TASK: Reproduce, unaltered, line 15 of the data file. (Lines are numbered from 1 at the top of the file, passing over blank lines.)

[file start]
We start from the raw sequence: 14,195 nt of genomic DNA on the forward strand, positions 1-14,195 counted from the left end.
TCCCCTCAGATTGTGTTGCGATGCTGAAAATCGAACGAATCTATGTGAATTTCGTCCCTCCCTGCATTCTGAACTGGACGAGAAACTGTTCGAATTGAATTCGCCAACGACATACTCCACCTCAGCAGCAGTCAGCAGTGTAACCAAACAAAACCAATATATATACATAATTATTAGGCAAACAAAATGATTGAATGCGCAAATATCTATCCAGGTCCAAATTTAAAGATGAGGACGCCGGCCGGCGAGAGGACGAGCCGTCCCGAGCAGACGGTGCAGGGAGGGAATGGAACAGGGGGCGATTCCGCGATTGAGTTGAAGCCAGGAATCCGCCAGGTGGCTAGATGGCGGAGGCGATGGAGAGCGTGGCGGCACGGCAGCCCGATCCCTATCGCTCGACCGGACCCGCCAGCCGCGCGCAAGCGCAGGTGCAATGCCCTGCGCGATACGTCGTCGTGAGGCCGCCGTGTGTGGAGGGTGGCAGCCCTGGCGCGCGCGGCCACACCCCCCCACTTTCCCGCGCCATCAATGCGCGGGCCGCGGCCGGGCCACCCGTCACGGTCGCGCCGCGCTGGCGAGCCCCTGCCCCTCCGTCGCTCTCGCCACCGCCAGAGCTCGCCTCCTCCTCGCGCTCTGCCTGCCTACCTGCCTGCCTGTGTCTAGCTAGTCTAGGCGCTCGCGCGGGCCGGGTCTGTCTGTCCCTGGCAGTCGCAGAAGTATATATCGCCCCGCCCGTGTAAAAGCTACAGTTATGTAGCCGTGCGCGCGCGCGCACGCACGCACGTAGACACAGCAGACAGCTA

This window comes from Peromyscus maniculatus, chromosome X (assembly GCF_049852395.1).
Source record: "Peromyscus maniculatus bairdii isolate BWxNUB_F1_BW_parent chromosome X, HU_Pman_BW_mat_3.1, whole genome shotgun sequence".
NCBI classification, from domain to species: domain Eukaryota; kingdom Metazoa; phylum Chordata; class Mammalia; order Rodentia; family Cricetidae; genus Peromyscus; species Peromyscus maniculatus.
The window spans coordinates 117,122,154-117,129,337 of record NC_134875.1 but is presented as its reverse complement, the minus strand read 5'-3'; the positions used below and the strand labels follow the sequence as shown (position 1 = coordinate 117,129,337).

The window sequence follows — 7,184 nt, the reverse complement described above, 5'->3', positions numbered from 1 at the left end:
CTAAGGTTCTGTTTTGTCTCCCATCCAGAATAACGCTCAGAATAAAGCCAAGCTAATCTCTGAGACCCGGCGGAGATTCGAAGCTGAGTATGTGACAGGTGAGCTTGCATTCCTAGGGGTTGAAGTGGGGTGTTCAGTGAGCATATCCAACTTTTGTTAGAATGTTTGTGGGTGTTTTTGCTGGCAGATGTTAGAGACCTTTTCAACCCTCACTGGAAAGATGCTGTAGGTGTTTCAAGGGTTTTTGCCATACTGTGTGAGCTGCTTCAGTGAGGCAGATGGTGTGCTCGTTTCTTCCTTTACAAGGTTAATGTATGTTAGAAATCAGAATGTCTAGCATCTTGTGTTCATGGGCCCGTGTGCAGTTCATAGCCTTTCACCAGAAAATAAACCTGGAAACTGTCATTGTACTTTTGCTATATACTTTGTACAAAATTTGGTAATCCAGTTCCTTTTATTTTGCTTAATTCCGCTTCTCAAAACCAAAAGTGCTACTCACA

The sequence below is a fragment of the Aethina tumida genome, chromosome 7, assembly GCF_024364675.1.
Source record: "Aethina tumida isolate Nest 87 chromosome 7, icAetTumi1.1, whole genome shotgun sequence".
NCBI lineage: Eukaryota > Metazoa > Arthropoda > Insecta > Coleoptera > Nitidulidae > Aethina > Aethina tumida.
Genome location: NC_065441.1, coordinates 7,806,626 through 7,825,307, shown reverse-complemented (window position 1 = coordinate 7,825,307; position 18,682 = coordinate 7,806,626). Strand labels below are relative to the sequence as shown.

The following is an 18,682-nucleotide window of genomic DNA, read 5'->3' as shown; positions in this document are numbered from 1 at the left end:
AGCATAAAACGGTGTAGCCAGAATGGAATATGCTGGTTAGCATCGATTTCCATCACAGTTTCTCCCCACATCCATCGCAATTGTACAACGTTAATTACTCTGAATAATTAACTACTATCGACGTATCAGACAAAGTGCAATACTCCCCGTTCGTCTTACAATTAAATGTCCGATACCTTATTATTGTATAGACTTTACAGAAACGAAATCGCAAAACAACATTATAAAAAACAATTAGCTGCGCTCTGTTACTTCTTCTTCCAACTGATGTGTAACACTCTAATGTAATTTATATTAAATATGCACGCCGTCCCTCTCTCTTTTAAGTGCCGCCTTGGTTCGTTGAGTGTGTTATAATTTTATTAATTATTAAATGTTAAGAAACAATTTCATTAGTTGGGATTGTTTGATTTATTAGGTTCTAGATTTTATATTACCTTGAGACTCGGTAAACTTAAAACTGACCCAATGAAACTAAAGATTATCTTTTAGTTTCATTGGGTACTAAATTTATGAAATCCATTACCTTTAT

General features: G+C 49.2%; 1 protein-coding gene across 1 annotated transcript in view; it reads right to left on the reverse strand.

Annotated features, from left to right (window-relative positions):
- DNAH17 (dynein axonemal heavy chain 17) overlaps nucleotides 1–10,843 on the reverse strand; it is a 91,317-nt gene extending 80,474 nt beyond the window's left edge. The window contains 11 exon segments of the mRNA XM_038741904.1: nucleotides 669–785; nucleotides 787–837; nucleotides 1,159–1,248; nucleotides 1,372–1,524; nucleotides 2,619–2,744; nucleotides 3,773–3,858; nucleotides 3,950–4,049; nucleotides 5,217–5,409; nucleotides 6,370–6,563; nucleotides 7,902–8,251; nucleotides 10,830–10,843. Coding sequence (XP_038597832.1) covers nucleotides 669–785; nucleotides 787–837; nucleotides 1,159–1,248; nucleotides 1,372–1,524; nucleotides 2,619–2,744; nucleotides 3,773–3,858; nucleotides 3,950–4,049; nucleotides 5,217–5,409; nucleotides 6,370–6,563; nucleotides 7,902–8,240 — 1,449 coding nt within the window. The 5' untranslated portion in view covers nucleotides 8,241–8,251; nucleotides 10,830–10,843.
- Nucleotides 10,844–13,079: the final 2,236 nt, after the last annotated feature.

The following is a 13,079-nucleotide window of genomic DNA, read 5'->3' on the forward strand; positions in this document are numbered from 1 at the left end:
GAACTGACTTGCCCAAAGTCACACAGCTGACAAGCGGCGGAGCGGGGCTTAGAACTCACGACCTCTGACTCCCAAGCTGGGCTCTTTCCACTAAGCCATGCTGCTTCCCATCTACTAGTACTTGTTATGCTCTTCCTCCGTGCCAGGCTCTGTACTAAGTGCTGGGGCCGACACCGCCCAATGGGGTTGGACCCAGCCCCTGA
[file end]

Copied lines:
General features: G+C 49.2%; 1 protein-coding gene across 1 annotated transcript in view; it reads right to left on the reverse strand.